It’s been almost 15 months since my mom died. With her death, I lost myself.
Grief, for me, has been a physically visceral, primally emotional decay.
It bore holes in my heart. The kind that don’t heal. That don’t fill back up. Bottomless.
It’s killed cells. I feel the static flow of dead waste float through me. Encased.
It’s cut synapses. Vital surges lost. Slowing me down. Stopping me in my tracks. Misfires.
It blocks veins and airways from the free flow of blood and breath. Barricaded.
It shadows my sight. Blinding.
It silences my voice. Strangling.
Grief is blinding light and gruesome darkness, all at once.
It sears my skin and freezes my movements, my thoughts, my heartbeats.
Like a woodpecker, grief clings to my core with its sharp talons and pecks pecks pecks away whatever has been left behind. The rhythmic staccato drowning out the waling sobs that come from somewhere deep and primal within me.
She died. And my home went with her. Swallowed up by the beast and buried, never to be visited again. The cord cut. The doors closed. Windows blockaded. Boxes and boxes of photos and memorabilia, pieces of her pieces of me pieces of us, sunk to the bottom of a fierce ocean. Full of blood thirsty sharks. Eager to fight and bite and go out for blood.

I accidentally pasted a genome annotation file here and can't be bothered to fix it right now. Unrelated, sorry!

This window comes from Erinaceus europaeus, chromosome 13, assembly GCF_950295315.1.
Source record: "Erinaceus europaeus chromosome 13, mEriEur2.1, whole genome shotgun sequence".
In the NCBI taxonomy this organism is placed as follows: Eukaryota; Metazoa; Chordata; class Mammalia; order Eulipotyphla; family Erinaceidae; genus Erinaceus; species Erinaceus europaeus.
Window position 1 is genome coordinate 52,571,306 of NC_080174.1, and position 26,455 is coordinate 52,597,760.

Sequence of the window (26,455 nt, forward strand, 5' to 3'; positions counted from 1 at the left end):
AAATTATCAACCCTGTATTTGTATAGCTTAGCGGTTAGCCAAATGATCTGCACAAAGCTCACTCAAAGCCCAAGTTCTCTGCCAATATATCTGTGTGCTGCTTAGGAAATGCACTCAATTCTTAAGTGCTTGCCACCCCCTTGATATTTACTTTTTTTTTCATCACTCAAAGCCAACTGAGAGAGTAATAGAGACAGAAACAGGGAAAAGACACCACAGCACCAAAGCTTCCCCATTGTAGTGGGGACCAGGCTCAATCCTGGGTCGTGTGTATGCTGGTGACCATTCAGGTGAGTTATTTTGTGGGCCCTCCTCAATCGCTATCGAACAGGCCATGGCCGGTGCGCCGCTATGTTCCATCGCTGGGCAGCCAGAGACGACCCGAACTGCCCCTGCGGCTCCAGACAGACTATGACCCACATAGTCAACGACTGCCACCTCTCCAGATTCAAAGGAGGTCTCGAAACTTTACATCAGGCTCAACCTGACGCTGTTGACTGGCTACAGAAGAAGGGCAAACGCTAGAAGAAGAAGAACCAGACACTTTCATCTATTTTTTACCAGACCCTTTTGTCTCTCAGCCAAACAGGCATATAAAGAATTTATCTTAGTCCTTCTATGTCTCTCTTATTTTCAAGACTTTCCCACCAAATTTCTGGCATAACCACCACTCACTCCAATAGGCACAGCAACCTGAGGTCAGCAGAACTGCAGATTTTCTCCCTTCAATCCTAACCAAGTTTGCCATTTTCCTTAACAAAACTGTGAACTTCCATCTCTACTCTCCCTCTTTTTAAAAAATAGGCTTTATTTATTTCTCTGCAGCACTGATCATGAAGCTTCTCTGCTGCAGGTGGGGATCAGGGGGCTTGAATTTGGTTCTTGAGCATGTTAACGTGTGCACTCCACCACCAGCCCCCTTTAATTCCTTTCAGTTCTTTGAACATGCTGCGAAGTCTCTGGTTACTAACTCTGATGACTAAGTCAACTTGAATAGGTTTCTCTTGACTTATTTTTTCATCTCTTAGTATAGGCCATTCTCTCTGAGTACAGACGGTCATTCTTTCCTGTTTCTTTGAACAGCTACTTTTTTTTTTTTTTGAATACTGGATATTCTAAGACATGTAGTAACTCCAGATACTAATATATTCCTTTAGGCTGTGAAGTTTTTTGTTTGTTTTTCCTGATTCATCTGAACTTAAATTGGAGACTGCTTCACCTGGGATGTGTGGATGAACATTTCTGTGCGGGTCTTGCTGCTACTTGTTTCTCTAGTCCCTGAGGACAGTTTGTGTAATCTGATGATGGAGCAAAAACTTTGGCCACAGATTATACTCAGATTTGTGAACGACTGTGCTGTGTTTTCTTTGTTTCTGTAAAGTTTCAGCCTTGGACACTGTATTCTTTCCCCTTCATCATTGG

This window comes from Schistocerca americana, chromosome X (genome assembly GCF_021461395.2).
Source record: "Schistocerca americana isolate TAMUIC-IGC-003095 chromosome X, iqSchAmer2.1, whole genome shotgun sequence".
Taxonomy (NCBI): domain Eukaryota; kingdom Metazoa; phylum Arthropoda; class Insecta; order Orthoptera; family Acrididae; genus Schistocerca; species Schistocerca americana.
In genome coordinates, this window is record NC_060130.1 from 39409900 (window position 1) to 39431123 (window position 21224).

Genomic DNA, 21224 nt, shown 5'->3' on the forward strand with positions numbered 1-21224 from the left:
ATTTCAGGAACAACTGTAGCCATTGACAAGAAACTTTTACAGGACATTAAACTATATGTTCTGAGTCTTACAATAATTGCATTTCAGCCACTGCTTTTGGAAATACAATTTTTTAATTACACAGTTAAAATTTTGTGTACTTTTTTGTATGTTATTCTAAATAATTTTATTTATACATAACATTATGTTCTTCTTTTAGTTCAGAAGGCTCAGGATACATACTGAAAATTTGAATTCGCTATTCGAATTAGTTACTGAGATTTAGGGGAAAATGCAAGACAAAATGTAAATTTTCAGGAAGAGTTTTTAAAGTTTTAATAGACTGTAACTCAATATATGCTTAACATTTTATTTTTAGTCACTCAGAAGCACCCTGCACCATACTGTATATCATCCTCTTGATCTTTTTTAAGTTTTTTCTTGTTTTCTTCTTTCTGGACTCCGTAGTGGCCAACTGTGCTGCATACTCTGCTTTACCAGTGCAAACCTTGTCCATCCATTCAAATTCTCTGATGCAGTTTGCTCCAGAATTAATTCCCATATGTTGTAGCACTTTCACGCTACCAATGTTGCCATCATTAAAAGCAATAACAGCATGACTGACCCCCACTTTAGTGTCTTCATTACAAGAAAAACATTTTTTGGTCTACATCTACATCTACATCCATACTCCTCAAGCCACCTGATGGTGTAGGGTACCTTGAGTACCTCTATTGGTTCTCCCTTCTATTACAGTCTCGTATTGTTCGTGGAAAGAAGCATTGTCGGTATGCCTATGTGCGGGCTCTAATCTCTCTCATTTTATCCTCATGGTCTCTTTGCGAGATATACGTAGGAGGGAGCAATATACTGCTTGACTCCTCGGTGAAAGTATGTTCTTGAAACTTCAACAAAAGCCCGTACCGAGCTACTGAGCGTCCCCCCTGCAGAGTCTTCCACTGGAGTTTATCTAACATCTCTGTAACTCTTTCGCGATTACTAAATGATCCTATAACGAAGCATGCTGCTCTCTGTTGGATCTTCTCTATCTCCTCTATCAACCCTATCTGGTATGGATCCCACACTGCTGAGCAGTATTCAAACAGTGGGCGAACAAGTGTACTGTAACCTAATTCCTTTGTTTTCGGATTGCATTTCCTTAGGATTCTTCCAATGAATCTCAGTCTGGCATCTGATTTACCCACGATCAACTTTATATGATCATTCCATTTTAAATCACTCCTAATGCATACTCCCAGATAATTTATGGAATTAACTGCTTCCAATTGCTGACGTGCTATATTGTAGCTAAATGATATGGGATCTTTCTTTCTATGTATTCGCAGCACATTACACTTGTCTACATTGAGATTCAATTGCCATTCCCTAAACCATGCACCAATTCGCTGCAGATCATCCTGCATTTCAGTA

I lost so much more than just, Her. I travel back to my hometown, but she is no longer here and I am no longer welcome in the house that still stands, lifeless and cold without her.
Instead, I travel back to my hometown and seek solace and comfort and peace in those who choose to be family out of love. No obligation. No familial lineage. The ones who create my village do so out of kindness and genuine love and acceptance. And those are the ones that matter. They are the ones who show up. Hold my hand. Catch me when I fall.
How lucky I am to have my village. The chosen family. The ones who stay.